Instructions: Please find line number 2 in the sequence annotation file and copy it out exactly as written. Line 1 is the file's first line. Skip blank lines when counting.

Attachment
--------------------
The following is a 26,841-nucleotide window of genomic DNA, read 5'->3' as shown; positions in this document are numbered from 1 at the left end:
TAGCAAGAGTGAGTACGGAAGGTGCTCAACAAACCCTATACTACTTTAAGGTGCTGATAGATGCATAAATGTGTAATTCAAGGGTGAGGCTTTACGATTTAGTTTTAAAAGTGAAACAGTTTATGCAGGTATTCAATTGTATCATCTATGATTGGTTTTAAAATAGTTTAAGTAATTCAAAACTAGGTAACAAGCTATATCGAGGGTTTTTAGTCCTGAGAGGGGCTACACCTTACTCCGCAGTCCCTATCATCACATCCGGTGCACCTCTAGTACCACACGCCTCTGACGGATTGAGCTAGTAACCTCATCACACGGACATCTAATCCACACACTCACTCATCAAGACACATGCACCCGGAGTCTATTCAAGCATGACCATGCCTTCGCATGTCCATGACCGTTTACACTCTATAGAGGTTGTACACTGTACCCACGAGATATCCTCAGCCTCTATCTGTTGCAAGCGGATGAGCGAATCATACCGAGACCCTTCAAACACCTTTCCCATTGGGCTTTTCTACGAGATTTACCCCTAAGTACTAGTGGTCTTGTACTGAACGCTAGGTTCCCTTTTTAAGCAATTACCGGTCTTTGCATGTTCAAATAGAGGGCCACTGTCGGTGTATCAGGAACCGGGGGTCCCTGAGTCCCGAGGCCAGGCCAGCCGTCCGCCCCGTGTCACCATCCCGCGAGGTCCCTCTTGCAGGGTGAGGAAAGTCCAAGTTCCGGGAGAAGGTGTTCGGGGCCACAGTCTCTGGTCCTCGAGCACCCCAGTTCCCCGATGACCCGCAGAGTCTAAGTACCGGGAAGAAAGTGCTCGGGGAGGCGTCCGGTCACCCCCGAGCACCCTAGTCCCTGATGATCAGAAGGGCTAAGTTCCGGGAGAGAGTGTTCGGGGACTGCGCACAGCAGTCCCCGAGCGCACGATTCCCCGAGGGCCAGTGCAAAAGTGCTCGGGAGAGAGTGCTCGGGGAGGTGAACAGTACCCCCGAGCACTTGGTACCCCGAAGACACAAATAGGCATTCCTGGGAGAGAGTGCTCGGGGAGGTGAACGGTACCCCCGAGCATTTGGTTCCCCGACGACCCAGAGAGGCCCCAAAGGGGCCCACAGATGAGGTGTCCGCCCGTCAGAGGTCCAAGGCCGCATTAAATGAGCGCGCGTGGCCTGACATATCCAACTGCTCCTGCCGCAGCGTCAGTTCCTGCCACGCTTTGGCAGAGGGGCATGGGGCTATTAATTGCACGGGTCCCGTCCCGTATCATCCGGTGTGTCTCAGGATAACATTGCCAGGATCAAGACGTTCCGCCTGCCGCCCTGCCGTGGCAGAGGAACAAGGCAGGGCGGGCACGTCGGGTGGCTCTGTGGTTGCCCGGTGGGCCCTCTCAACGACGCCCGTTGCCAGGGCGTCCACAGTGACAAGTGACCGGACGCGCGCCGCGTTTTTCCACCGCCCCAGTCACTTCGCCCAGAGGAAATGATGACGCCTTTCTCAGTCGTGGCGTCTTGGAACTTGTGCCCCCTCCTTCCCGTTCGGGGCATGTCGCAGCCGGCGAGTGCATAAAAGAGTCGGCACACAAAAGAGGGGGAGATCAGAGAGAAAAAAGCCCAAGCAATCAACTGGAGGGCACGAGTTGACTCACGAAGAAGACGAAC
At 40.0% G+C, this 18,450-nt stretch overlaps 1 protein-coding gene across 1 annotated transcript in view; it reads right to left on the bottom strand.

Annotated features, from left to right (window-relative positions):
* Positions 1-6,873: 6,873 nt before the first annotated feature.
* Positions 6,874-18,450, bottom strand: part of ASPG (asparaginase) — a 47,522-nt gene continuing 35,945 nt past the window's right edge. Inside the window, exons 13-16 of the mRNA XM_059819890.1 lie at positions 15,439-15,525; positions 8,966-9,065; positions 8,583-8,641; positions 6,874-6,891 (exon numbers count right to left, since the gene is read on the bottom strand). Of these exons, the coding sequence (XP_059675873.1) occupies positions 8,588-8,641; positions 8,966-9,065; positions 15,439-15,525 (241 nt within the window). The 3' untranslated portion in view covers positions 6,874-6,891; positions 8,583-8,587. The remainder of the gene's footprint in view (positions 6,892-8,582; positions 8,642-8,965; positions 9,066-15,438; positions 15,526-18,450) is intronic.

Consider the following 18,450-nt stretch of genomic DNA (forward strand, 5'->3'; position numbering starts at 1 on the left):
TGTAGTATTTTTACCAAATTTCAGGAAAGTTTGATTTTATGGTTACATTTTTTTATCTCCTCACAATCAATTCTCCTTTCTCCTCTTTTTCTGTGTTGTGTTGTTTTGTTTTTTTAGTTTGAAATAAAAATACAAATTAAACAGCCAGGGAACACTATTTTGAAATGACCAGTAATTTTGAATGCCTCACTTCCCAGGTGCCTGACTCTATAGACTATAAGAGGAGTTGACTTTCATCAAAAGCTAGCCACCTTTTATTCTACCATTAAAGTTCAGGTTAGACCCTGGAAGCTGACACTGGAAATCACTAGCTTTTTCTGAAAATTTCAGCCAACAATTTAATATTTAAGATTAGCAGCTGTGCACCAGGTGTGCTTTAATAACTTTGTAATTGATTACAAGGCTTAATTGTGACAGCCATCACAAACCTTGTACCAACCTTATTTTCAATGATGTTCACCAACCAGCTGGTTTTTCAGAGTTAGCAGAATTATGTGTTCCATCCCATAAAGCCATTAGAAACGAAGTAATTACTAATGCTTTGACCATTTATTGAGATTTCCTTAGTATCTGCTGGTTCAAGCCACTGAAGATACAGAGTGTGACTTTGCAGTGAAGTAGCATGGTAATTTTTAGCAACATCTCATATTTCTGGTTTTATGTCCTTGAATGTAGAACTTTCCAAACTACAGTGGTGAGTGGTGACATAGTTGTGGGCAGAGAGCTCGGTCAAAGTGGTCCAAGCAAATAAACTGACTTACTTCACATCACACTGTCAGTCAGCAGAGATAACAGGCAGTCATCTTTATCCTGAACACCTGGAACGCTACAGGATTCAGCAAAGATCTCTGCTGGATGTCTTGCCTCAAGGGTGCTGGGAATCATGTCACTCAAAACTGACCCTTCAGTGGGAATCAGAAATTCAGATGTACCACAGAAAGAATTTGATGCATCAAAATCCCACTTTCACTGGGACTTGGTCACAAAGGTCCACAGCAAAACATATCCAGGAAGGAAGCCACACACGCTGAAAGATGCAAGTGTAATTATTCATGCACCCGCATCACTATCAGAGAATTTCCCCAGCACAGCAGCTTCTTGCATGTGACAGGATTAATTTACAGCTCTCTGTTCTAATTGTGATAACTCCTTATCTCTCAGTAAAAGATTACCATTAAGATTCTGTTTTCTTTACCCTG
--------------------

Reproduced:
TAGCAAGAGTGAGTACGGAAGGTGCTCAACAAACCCTATACTACTTTAAGGTGCTGATAGATGCATAAATGTGTAATTCAAGGGTGAGGCTTTACGATTTAGTTTTAAAAGTGAAACAGTTTATGCAGGTATTCAATTGTATCATCTATGATTGGTTTTAAAATAGTTTAAGTAATTCAAAACTAGGTAACAAGCTATATCGAGGGTTTTTAGTCCTGAGAGGGGCTACACCTTACTCCGCAGTCCCTATCATCACATCCGGTGCACCTCTAGTACCACACGCCTCTGACGGATTGAGCTAGTAACCTCATCACACGGACATCTAATCCACACACTCACTCATCAAGACACATGCACCCGGAGTCTATTCAAGCATGACCATGCCTTCGCATGTCCATGACCGTTTACACTCTATAGAGGTTGTACACTGTACCCACGAGATATCCTCAGCCTCTATCTGTTGCAAGCGGATGAGCGAATCATACCGAGACCCTTCAAACACCTTTCCCATTGGGCTTTTCTACGAGATTTACCCCTAAGTACTAGTGGTCTTGTACTGAACGCTAGGTTCCCTTTTTAAGCAATTACCGGTCTTTGCATGTTCAAATAGAGGGCCACTGTCGGTGTATCAGGAACCGGGGGTCCCTGAGTCCCGAGGCCAGGCCAGCCGTCCGCCCCGTGTCACCATCCCGCGAGGTCCCTCTTGCAGGGTGAGGAAAGTCCAAGTTCCGGGAGAAGGTGTTCGGGGCCACAGTCTCTGGTCCTCGAGCACCCCAGTTCCCCGATGACCCGCAGAGTCTAAGTACCGGGAAGAAAGTGCTCGGGGAGGCGTCCGGTCACCCCCGAGCACCCTAGTCCCTGATGATCAGAAGGGCTAAGTTCCGGGAGAGAGTGTTCGGGGACTGCGCACAGCAGTCCCCGAGCGCACGATTCCCCGAGGGCCAGTGCAAAAGTGCTCGGGAGAGAGTGCTCGGGGAGGTGAACAGTACCCCCGAGCACTTGGTACCCCGAAGACACAAATAGGCATTCCTGGGAGAGAGTGCTCGGGGAGGTGAACGGTACCCCCGAGCATTTGGTTCCCCGACGACCCAGAGAGGCCCCAAAGGGGCCCACAGATGAGGTGTCCGCCCGTCAGAGGTCCAAGGCCGCATTAAATGAGCGCGCGTGGCCTGACATATCCAACTGCTCCTGCCGCAGCGTCAGTTCCTGCCACGCTTTGGCAGAGGGGCATGGGGCTATTAATTGCACGGGTCCCGTCCCGTATCATCCGGTGTGTCTCAGGATAACATTGCCAGGATCAAGACGTTCCGCCTGCCGCCCTGCCGTGGCAGAGGAACAAGGCAGGGCGGGCACGTCGGGTGGCTCTGTGGTTGCCCGGTGGGCCCTCTCAACGACGCCCGTTGCCAGGGCGTCCACAGTGACAAGTGACCGGACGCGCGCCGCGTTTTTCCACCGCCCCAGTCACTTCGCCCAGAGGAAATGATGACGCCTTTCTCAGTCGTGGCGTCTTGGAACTTGTGCCCCCTCCTTCCCGTTCGGGGCATGTCGCAGCCGGCGAGTGCATAAAAGAGTCGGCACACAAAAGAGGGGGAGATCAGAGAGAAAAAAGCCCAAGCAATCAACTGGAGGGCACGAGTTGACTCACGAAGAAGACGAAC